A.  Pay the Tax / Minimize the Tax

In most situations, this is not an option.  Most taxpayers we see  simply do not have the money nor the assets, and even if they did, they could not liquidate their assets or pay the liability without hurting their business or financial circumstances.  If it is an option, then consideration can be given to minimizing the tax through a penalty abatement, offer - in - compromise based upon doubt as to liability, additional deductions claimed through an amended return, request for audit reconsideration, etc.

B.  Non-Cooperation / "Hard Ball"

Not cooperating with the Internal Revenue Service is an approach that is rarely used and is only appropriate in limited circumstances.  A failure or refusal to cooperate with Internal Revenue Service usually results in immediate enforcement collection action such as filing Notices of Levy on bank accounts or on wages, seizure of assets with equity, closure of business, etc. Accordingly, this option is generally only available to those individuals who have little assets at risk and have the ability to easily change employers or go from job to job by the nature of their employment.

C.  Currently Uncollectible  

In IRS terminology, having an account "53'd" means that the account is temporarily written off as currently uncollectible. In the event a taxpayer does not have any ability to make payments to Internal Revenue Service under an Installment Payment Agreement, then he or she may be eligible to have her account temporarily written off for re-evaluation in the future.  Typically, IRS will re-evaluate his or her situation one (1) or two (2) years later.

D.  Installment Payment Agreements

                       Historically, an Installment Payment Agreement is the most common type of arrangement with Internal Revenue Service for those individuals who cannot full pay a federal tax liability.  For smaller dollar amounts, an Installment Payment Agreement may be reached without providing detailed income or financial information to Internal Revenue Service.  For larger dollar cases, the Internal Revenue Service will generally insist on receiving a Collection Information Statement detailing your assets, liabilities, income sources, and expenditures.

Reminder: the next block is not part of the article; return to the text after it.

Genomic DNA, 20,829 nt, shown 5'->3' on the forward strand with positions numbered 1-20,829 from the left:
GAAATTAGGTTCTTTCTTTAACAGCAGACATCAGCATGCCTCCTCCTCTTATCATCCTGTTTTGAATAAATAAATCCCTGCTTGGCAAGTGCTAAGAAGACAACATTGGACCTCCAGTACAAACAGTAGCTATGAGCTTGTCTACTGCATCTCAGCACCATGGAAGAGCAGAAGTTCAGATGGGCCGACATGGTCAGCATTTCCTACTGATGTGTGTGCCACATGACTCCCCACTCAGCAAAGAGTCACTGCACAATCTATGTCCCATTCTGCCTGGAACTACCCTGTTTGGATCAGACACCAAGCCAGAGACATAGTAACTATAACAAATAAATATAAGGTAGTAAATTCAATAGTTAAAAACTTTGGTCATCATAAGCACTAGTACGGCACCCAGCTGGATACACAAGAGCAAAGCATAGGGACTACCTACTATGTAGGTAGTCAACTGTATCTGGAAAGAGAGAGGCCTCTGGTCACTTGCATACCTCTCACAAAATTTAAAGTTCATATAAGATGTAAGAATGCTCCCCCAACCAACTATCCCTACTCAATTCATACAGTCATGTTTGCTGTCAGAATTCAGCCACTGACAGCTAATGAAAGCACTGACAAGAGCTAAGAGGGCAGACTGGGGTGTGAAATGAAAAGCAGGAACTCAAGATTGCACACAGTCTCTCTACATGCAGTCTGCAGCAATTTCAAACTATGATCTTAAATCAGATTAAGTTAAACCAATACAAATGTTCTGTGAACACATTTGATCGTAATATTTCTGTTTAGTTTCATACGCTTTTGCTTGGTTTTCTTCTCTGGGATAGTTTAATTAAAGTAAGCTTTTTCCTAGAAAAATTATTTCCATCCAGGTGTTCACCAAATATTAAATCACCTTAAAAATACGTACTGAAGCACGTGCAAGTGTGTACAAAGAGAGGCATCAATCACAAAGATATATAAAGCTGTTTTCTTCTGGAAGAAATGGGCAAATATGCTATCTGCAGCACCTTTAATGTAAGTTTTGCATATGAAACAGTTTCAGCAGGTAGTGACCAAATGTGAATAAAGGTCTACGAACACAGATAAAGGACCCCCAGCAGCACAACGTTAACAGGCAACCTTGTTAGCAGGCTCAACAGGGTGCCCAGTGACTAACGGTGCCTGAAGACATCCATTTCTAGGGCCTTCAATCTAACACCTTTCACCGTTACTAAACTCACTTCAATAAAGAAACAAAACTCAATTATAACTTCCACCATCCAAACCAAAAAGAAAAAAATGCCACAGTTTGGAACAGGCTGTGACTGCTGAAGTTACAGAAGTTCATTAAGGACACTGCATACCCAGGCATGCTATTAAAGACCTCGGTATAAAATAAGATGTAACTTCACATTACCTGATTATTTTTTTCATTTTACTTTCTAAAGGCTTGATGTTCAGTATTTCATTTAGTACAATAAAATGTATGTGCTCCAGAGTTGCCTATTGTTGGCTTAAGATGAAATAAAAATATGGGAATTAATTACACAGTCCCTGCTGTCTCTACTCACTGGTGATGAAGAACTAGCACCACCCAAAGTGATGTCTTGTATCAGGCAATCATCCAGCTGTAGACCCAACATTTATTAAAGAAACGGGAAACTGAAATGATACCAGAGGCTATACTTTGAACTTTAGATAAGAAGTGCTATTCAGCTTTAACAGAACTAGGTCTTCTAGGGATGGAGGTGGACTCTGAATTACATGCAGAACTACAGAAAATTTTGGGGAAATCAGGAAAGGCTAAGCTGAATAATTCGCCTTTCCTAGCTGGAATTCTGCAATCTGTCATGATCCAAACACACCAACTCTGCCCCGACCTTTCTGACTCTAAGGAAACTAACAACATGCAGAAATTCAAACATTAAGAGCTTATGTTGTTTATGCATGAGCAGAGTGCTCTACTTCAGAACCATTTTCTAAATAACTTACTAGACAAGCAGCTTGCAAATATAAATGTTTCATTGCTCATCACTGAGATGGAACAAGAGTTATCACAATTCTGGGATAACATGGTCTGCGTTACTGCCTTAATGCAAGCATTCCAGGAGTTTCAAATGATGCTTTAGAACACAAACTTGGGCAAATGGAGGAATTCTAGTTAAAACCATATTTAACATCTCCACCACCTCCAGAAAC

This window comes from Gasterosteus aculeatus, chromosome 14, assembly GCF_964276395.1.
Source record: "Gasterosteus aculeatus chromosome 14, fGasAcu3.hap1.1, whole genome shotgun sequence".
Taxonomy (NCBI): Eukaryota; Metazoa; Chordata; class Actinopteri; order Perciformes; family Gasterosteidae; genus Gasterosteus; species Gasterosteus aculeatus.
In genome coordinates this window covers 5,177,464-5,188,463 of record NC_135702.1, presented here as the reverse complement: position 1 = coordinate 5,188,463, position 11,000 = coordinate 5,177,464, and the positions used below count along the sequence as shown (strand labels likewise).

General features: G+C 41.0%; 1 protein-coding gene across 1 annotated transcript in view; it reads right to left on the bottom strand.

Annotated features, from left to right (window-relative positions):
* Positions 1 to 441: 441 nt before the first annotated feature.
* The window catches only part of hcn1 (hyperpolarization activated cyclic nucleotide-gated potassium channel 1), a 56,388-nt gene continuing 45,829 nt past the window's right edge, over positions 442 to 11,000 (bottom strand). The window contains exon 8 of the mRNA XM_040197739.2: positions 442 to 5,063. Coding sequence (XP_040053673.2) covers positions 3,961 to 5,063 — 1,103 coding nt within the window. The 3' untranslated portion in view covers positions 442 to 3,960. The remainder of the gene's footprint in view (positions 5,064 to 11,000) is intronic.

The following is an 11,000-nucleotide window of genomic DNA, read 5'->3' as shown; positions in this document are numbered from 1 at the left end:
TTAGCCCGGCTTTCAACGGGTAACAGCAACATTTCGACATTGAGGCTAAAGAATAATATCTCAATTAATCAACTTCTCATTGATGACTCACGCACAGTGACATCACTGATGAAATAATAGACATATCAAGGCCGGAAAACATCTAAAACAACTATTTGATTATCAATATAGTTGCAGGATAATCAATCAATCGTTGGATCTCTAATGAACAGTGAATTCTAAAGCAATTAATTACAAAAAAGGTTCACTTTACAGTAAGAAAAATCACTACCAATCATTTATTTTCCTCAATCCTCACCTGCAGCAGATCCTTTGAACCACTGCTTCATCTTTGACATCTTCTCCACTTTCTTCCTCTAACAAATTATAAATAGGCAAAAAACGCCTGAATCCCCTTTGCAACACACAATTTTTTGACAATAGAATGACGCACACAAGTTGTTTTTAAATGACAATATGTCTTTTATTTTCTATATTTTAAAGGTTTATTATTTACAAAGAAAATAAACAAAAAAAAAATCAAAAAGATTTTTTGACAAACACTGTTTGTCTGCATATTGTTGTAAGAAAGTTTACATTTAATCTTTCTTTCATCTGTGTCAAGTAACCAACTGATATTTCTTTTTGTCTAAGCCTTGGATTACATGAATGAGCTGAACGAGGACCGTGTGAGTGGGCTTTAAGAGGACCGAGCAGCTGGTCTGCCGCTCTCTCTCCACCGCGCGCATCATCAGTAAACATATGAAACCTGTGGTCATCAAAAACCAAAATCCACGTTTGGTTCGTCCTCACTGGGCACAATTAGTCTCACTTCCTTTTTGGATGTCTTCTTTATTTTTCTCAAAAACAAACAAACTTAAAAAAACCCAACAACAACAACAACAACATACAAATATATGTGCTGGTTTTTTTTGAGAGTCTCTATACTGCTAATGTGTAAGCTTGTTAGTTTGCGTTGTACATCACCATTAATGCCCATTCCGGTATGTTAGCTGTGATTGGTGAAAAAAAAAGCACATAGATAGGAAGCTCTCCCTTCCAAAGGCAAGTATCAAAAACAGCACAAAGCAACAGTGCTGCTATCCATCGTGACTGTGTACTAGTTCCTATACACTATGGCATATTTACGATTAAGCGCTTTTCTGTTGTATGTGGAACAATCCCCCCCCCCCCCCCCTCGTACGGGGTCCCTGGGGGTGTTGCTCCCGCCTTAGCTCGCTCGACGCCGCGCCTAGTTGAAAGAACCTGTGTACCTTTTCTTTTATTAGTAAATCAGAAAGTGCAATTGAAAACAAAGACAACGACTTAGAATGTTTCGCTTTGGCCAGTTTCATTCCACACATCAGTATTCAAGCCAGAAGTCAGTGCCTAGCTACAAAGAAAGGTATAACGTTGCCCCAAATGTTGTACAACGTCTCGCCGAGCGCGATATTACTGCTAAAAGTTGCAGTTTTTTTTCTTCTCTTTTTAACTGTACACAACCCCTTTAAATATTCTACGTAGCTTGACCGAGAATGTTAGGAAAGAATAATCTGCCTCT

In October of 1995 the IRS changed  its procedures with respect to Installment Payments Agreements.  These changes included standardizing or capping the amount of expenses one may claim for certain types of living expenses, for transportation costs, and for housing and utilities costs.  In many, if not most situations, these standardized amounts are unfavorable to the taxpayer.  In our opinion, the standardized amounts are unworkable for higher income individuals, and should either be substantially modified or abandoned by Internal Revenue Service. In the interim, it is our impression that these rigid requirements are forcing more individuals into filing bankruptcy.  For those taxpayers who cannot fully pay their back taxes, the IRS now accepts Partial Pay Installment Agreements ("PPIA").  These are automatically reviewed, supposedly on a priority basis, within two (2) years.

E.  Wait Out Statute of Limitations

In general, there is a ten (10) year statute of limitations on Internal Revenue Service collecting the amount of an assessed tax.  This is referred to as the Collection Statute Expiration Date ("CSED").  The ten (10) years starts running from the time of the tax assessment, not the time the taxpayer files the return, sets up an installment payment, a Notice of Federal Tax Lien is filed, or any other date.  There are certain events such as filing bankruptcy, filing an Offer - in - Compromise, filing a Collection Due Process Appeal, filing a formal request for an Installment Payment Agreement, or being outside of the country for a period exceeding six (6) months which toll or suspend the statute of limitations.  A precise determination of when the statute of limitations expires cannot be made until a review of the transcript of account and interview of the client.  Also, the Internal Revenue Service may request that the taxpayer extend the statute of limitations for up to an additional five (5) years from when the statute would normally expire.  For some taxpayers, there are certain techniques or procedures which can be used to protect themselves if they choose to refuse to extend the statute of limitations.   Even for those taxpayers who cannot necessarily protect themselves, there are still certain strategies or techniques to be considered or employed to minimize the consequences (or at least which should be discussed in making a decision on whether to extend or not).